By Daniel Hunter

Female entrepreneurs are less likely to have failed in setting up a business than men, even though they are more likely to face obstacles, according to new research commissioned by private bank Kleinwort Benson, in partnership with YouGov.

The statistics revealed that despite encountering more obstacles and a greater likelihood of fearing failure, women are more likely to successfully set up a business. Out of a sample of 500 business leaders questioned, just 11% of female respondents said they had failed to set up a successful business, compared to 17% of men.

However, while being more likely to succeed, women have a greater fear of failure than men, with 40% of female respondents confessing to a fear of failing to set up a business compared to 36% of men. Almost half, 42%, of women also said that they had to overcome obstacles, compared to 32% of men questioned.

Small business owners in the Midlands and Wales were most likely (18%) to say that they had failed to set up a business, compared to 14% for their counterparts in both Scotland and the North, and London and the South. However, 50% of London entrepreneurs face late payments from clients, compared to only 36% in the Midlands.

The 55+ age category reported the lowest rate of fear of failing at 34%. This group also reported the lowest rate of having to overcome obstacles, at 32%. In addition, 20% of entrepreneurs aged up to 45 felt that they had seen negative impacts on the business, such as being overlooked by investors, compared to just 4% for those aged 46 to 54.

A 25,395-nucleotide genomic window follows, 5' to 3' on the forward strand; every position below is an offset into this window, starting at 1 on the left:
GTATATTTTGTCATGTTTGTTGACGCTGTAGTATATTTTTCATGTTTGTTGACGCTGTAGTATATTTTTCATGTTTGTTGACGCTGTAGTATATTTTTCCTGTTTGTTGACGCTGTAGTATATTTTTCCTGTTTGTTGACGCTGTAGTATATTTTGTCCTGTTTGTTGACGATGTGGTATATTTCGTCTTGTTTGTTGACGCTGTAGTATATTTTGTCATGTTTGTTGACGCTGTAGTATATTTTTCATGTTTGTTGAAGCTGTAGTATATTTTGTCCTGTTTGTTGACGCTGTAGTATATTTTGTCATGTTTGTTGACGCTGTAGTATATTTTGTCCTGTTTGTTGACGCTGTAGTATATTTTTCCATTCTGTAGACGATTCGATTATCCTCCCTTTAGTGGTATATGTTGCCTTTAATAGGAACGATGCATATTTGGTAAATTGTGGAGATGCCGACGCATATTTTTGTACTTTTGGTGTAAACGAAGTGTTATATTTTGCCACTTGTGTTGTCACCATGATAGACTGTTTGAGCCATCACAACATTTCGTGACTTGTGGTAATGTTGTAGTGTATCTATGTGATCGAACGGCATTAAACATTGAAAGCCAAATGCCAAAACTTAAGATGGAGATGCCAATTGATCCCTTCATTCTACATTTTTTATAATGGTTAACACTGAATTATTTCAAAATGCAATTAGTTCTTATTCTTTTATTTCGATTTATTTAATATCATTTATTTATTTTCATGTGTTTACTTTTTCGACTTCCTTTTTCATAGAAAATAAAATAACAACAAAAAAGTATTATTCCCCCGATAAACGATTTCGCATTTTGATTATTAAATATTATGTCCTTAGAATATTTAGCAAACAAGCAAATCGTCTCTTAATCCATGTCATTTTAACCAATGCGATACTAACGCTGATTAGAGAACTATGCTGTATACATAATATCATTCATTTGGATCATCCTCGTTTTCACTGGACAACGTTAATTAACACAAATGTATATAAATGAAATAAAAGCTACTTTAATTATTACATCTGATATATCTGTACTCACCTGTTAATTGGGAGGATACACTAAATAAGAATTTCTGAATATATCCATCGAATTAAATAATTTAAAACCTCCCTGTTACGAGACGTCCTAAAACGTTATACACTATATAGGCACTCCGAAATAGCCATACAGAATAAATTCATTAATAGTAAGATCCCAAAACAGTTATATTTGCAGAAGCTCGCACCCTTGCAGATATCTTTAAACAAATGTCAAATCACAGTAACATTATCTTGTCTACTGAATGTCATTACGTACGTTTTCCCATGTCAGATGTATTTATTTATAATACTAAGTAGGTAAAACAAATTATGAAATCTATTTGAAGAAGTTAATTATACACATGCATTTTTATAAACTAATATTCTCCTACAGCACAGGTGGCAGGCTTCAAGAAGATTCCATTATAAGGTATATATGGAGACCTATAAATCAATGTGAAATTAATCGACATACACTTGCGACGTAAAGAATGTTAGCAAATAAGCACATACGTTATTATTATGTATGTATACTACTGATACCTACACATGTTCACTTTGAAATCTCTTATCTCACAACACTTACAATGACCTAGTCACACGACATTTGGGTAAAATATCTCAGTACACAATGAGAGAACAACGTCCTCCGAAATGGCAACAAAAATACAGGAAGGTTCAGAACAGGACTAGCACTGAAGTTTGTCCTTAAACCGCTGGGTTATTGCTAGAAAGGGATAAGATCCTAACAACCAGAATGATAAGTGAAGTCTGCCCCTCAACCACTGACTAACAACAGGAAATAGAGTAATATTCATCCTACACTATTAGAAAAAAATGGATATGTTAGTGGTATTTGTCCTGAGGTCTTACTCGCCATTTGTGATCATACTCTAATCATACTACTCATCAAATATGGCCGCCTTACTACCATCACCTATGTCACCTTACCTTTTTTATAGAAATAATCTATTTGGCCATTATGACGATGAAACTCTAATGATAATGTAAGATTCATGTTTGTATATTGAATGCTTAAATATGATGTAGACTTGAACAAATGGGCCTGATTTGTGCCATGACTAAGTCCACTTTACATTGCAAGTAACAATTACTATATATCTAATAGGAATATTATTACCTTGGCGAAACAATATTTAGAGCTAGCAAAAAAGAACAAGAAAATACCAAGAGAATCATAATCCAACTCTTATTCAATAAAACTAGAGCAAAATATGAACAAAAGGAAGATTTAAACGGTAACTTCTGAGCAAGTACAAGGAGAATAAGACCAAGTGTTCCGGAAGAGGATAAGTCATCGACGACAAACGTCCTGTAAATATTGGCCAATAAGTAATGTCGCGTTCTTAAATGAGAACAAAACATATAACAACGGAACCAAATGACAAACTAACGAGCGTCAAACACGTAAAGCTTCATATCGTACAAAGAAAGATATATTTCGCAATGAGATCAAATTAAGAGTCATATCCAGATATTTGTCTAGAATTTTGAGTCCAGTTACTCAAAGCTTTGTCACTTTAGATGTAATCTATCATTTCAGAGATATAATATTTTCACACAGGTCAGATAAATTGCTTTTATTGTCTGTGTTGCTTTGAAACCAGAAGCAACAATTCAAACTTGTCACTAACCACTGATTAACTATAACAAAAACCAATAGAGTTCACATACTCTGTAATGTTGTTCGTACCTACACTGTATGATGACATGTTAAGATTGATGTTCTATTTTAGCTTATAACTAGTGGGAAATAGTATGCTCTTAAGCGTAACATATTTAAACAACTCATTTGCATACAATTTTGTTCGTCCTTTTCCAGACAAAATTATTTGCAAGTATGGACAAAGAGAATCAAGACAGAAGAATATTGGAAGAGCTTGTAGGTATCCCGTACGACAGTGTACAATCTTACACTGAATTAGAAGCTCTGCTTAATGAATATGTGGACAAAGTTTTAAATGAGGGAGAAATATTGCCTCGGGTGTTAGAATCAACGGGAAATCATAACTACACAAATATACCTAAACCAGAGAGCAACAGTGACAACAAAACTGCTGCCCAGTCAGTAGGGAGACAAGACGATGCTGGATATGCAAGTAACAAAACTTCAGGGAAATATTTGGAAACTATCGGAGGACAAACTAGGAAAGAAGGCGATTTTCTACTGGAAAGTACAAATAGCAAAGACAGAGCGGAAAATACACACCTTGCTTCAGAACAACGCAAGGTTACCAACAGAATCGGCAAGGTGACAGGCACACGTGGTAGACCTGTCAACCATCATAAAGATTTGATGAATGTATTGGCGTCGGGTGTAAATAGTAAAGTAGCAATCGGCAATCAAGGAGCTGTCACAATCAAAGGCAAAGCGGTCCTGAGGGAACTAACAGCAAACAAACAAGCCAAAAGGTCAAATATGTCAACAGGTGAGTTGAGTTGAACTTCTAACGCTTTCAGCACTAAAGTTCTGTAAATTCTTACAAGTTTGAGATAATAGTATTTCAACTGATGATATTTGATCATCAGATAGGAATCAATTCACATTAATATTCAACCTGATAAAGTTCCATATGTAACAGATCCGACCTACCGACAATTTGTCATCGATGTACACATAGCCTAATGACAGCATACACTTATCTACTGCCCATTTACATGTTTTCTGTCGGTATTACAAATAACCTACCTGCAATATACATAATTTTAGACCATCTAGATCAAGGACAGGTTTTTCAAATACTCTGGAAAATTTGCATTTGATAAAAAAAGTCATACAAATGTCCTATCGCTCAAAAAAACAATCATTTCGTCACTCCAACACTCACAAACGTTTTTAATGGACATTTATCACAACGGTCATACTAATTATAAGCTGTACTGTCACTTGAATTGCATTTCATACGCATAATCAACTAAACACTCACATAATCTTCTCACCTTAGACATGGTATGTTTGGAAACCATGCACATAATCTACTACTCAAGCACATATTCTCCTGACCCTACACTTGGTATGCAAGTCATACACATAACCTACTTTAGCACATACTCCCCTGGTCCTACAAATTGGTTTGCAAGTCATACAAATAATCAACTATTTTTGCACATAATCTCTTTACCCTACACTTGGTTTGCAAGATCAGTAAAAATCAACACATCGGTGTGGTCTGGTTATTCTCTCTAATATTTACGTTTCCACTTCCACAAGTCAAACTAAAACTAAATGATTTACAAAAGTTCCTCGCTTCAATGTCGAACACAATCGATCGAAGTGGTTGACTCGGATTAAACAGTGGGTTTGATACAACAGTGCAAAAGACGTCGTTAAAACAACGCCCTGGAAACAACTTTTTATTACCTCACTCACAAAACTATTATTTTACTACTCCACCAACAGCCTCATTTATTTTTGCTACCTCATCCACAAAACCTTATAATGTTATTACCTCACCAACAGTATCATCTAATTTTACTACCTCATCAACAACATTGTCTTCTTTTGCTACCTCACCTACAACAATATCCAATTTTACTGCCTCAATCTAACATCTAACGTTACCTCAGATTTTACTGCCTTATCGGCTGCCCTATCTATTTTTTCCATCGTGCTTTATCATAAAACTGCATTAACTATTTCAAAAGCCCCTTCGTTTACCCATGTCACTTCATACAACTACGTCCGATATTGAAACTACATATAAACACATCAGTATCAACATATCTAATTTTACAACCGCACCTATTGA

Paul Bentley, head of entrepreneurs at Kleinwort Benson, said: “In our experience, female entrepreneurs tend to be more risk averse and position themselves better to create long term value. This is beneficial in two ways. Firstly they often avoid the pitfalls that befall early stage businesses. Secondly, their businesses will have demonstrated a more consistent track record and they will be more attractive to potential acquirers.”

Kleinwort Benson says it has seen a 30% rise in the number of female entrepreneur clients over the last two years. Paul Bentley added: “Our new female clients are from a wide range of industries but we are seeing significant number from technology and property, which is borne out by the research. Overall, we can see that women are increasingly embracing entrepreneurship and are successfully overcoming obstacles, such as funding, late payments and generating sales, to become models of entrepreneurial growth.”